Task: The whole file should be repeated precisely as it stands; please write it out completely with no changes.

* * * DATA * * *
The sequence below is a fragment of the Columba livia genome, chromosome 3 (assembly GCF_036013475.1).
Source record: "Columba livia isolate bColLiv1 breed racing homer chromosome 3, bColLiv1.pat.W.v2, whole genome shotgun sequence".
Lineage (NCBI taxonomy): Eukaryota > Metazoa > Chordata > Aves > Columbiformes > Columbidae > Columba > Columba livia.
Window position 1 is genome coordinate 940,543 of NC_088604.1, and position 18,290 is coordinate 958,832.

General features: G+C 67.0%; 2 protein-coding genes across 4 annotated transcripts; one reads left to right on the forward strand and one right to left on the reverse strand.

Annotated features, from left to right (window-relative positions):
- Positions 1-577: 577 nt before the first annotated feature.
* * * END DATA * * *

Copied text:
The sequence below is a fragment of the Columba livia genome, chromosome 3 (assembly GCF_036013475.1).
Source record: "Columba livia isolate bColLiv1 breed racing homer chromosome 3, bColLiv1.pat.W.v2, whole genome shotgun sequence".
Lineage (NCBI taxonomy): Eukaryota > Metazoa > Chordata > Aves > Columbiformes > Columbidae > Columba > Columba livia.
Window position 1 is genome coordinate 940,543 of NC_088604.1, and position 18,290 is coordinate 958,832.

General features: G+C 67.0%; 2 protein-coding genes across 4 annotated transcripts; one reads left to right on the forward strand and one right to left on the reverse strand.

Annotated features, from left to right (window-relative positions):
- Positions 1-577: 577 nt before the first annotated feature.